It never goes away. The waste of it, the dereliction of duty, the callousness implicit in the cheap branding of innocent people who died so unnecessarily and the cover-up which started when Mrs Thatcher brought flowers the following morning – and bought the stories so carefully edited by the men who had failed so abjectly to protect 96 lives.
The deepest horror, 20 years on, is still the one that came, with sickening clarity even for someone untrained in policing or public safety, before a single life was lost.
You had only to stand outside the crush of the Leppings Lane end – as I did 20 minutes or so before the start of the game – to know that so many lives were in terrible danger and that, inevitably, some would be lost.
Maybe, worst of all, was the sense that nobody seemed to care. A group of policemen and women, without deployment, stood in a circle, talking among themselves.
It was surreal, a nightmare from which there could be no awakening. A mounted policeman tried to wheel, unsuccessfully, in space that was being filled more tightly with every second as more people were pressed down on the gate, and the flash of panic across his face was, you knew the moment you saw it, something you would never forget. It told you that in that hellish side of a football ground no one's safety could be guaranteed.
There was no control, no leadership, no apparent awareness of the odds rising so swiftly, so inexorably, against the possibility of averting a tragedy.
Now, after all the research and irrefutable evidence and documentation, the public knows, if they care to, the anatomy of this tragedy.
They know of the failures of the police, their deceits, their refusal to officially acknowledge any direct responsibility for what happened, and the lack of success in the private prosecution of the commander who was allowed to retire, without the disciplinary action recommended by the official Taylor report, on grounds of ill-health and on a full pension – shortly before taking a job as secretary of his local golf club.
But if such facts can still engender rage, if the refusal of home secretaries and police authorities to say, yes, there was a terrible negligence, and we need to say sorry to all those who lost loved ones, can only be seen as shockingly insensitive cruelties, there is also a more personal angst for anyone who happened to be there.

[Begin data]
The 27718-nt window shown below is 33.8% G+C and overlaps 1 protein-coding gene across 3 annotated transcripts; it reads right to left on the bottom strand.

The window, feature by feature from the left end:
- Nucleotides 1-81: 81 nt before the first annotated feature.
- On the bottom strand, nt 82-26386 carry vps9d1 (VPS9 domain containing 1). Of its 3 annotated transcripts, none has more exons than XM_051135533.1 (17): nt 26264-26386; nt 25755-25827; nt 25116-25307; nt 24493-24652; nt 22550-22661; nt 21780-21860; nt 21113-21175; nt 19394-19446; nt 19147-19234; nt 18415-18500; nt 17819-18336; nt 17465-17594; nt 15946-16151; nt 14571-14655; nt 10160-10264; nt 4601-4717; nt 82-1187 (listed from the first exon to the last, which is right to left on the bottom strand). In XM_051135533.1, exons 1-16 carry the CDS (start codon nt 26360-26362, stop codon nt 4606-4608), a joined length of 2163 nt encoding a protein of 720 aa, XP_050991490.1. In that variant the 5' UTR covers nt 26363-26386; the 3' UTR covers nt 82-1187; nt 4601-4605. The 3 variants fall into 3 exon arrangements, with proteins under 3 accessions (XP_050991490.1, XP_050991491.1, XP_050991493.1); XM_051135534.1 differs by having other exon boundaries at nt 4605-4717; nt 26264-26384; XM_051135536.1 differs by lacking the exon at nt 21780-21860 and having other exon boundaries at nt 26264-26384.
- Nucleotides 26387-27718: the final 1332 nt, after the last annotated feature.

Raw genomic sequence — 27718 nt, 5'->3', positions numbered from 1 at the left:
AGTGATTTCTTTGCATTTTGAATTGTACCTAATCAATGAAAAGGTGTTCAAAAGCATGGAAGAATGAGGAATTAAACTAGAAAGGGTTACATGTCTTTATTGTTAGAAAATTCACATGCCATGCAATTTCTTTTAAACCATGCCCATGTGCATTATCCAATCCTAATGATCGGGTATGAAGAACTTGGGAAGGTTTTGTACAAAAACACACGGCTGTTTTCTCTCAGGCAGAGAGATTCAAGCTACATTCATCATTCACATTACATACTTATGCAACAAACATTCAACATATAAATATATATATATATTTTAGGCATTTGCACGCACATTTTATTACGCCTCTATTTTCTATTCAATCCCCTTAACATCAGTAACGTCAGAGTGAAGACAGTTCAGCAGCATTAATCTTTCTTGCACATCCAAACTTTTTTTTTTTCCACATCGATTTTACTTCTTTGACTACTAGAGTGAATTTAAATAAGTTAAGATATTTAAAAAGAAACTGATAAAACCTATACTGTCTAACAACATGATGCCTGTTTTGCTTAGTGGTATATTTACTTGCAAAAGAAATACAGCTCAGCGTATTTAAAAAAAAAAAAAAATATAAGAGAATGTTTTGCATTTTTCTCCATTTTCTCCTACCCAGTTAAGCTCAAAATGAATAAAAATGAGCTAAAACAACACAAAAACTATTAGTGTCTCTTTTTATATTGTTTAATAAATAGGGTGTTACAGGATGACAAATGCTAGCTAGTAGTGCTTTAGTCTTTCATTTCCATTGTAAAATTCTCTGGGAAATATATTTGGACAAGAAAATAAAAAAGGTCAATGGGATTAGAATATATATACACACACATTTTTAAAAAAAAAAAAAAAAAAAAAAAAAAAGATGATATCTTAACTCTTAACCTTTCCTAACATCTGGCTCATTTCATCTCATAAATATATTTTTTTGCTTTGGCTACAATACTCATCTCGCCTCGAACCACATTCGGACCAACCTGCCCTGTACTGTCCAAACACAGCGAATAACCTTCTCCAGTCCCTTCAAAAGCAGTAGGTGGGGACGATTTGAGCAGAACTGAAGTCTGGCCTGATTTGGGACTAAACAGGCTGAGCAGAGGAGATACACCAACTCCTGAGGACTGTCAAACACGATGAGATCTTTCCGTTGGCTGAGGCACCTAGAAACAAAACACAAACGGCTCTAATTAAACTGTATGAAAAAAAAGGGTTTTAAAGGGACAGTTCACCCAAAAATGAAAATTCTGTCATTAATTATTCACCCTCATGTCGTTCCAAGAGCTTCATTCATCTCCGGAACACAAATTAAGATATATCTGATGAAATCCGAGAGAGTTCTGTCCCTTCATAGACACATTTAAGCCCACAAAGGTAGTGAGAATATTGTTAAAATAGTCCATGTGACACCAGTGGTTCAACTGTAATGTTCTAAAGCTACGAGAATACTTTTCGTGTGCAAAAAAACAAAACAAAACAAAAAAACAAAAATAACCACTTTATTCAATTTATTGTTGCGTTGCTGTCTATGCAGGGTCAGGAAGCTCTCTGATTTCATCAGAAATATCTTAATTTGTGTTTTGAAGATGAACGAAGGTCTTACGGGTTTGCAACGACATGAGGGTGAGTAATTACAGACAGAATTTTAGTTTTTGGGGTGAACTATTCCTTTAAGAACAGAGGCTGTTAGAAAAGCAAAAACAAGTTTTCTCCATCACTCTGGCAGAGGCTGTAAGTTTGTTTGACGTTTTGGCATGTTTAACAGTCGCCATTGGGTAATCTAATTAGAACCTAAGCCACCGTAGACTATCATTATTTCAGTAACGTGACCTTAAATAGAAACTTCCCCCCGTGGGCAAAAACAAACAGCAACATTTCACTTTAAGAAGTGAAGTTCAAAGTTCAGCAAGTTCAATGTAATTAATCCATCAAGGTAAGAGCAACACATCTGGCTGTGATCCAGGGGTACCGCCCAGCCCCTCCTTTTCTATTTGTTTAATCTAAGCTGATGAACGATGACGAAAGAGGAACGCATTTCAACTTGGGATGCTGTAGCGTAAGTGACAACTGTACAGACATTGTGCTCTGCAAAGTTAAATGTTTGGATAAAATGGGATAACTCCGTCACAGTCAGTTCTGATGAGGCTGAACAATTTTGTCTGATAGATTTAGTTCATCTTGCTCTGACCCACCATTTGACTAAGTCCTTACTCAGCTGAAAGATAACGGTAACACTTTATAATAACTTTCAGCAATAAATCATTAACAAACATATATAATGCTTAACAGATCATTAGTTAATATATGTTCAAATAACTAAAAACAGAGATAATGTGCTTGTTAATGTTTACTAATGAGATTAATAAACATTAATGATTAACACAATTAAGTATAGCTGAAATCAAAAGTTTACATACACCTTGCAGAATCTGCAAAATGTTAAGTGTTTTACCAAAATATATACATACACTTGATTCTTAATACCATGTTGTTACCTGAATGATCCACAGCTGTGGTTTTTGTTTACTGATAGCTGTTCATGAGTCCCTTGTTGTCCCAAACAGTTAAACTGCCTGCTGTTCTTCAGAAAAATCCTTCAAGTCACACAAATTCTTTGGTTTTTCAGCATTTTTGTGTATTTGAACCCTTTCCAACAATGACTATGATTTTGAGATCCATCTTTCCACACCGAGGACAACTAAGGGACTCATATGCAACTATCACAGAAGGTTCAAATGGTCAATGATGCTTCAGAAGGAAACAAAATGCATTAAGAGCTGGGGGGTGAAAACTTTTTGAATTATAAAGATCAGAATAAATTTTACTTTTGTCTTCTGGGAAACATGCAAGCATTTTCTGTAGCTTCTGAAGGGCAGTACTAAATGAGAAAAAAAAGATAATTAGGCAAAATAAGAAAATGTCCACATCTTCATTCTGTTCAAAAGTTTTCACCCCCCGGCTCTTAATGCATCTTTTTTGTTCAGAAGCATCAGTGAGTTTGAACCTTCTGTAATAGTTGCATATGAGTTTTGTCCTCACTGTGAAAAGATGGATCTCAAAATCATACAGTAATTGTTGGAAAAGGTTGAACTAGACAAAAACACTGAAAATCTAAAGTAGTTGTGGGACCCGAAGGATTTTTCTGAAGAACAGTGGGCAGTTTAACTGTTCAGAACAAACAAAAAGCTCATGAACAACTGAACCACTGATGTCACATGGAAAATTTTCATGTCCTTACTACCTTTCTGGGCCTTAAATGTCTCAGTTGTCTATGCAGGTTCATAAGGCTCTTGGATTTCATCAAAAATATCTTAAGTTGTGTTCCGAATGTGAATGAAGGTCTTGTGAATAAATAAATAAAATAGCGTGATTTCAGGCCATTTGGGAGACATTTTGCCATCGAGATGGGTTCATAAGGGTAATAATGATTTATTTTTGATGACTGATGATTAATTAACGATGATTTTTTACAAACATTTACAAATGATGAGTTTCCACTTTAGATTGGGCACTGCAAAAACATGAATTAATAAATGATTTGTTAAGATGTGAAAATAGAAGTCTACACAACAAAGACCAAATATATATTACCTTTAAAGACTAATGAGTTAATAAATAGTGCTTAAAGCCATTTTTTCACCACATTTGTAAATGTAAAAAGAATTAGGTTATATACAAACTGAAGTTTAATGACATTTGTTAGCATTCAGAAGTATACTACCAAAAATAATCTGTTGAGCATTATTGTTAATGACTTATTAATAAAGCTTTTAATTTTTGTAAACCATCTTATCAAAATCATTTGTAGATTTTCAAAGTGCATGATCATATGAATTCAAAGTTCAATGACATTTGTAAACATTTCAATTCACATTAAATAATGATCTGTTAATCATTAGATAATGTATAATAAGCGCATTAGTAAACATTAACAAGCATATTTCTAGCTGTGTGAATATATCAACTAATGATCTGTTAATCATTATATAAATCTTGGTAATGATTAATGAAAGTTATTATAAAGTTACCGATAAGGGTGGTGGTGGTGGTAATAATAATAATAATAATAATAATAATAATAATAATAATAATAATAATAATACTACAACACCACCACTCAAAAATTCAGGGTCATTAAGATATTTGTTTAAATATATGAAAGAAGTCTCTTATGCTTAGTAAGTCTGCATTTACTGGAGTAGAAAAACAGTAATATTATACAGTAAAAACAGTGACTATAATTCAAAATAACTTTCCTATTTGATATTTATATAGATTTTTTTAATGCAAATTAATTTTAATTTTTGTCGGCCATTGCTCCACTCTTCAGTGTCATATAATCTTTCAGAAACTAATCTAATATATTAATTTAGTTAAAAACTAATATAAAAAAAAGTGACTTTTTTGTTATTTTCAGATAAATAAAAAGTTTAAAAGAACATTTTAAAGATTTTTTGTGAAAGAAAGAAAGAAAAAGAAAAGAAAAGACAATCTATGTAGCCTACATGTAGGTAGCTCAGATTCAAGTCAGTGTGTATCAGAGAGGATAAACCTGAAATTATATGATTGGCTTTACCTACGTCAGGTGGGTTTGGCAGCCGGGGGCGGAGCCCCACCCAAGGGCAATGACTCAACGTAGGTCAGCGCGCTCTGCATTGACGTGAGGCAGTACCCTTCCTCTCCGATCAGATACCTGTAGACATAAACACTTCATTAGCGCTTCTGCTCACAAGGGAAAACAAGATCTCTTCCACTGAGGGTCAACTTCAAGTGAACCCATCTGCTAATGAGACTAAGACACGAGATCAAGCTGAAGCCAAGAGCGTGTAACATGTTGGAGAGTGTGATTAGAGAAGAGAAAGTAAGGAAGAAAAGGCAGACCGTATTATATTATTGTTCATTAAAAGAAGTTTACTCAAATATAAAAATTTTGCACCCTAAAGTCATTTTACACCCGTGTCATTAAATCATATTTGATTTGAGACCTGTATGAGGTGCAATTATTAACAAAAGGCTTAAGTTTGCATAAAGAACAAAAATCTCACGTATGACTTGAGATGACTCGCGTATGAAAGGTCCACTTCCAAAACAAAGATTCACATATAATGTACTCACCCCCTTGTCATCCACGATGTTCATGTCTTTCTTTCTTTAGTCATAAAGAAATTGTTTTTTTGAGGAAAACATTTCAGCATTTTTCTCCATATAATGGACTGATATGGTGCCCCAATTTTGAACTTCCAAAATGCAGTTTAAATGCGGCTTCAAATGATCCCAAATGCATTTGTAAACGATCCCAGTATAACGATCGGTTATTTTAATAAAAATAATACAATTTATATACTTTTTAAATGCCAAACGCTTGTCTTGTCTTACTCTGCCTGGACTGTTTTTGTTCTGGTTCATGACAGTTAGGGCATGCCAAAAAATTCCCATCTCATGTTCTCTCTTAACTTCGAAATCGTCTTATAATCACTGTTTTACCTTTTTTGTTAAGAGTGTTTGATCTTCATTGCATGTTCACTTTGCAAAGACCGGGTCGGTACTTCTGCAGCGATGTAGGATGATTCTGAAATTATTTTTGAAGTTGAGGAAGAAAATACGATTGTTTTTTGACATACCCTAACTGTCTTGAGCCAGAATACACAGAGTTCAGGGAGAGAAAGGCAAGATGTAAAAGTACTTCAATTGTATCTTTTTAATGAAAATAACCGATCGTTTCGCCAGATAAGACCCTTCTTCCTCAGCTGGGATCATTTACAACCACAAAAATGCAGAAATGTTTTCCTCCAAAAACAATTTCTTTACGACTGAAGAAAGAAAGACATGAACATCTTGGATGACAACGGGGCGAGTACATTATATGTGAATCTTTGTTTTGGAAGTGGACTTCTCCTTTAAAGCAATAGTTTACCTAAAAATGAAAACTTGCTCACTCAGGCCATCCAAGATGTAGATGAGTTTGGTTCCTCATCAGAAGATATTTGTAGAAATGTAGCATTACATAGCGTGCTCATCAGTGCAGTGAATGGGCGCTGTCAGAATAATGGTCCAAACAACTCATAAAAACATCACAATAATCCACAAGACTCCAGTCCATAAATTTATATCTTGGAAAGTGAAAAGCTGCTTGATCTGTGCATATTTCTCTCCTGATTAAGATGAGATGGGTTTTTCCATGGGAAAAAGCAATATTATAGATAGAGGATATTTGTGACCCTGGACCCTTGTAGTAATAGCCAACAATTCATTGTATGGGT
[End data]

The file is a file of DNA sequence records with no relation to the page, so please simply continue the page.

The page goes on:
If you knew it was going to happen, how could you simply take the advice of the policewoman and walk to the other side of the ground, where the Nottingham Forest fans had not been herded into dangerously overcrowded places, then walk into the press box and sit next to a colleague and point to the Leppings Lane end and say, "People are going to die over there"?
No, you were as powerless as so many of the leaderless policemen and the dedicated ambulance drivers who, before it was too late, were denied access to the football pitch that had become a killing field.
But maybe you could have screamed to the heavens against this horror created by insufficient care and professionalism.
Instead, you tried to do your job as a reporter. You went down on to the field and saw the pathetic attempts to make stretchers of advertising hoardings. You said to yourself that you could indeed do what was urged upon you by one tear-stained man... "tell the world what really happened... everyone who has died here deserves that".
Down the years you tried to be faithful to that command. You drove to Liverpool to give evidence to the West Midlands Police who were conducting an "independent" inquiry.
You went into the witness box in Leeds Crown Court in the private prosecution but you felt useless then because all you could really say was that you knew it was going to happen, and if you knew why didn't the police know, and why didn't they react professionally.
Why were they so inert? Why were stories planted in The Sun that drunken fans robbed the dead and urinated on first-aid workers, stories that made you sick in the stomach if you had been out on the field and seen the desperate, untutored efforts to help the dead and the dying.
While the ambulances were held up by police because a "riot" was going on, those makeshift stretchers were made and there were beseeching attempts at mouth-to-mouth resuscitation.
In the absence of any form of official apology, which is the last scandal of Hillsborough, the steady seepage of truth is no doubt a small source of comfort to the bereaved.
The worst of the lies have been held up to the light and been ridiculed. But this does nothing to lessen the need for that apology.
Closure cannot come without it because it is one thing to know what happened, and see that it is plain to all dispassionate witnesses, and quite another to wait so long for such a concession from those who out of self-interest tried hardest to deny it.
In so many ways, those who have argued most passionately for the dead of Hillsborough have been vindicated. They have kept faith with the memory of their loved ones and they have exposed terrible injustice.
All that is left is the need for a breath of atonement. Twenty years is long enough to wait but then if you were there and powerless it is easy to understand why some will keep up their hopes until the day they die.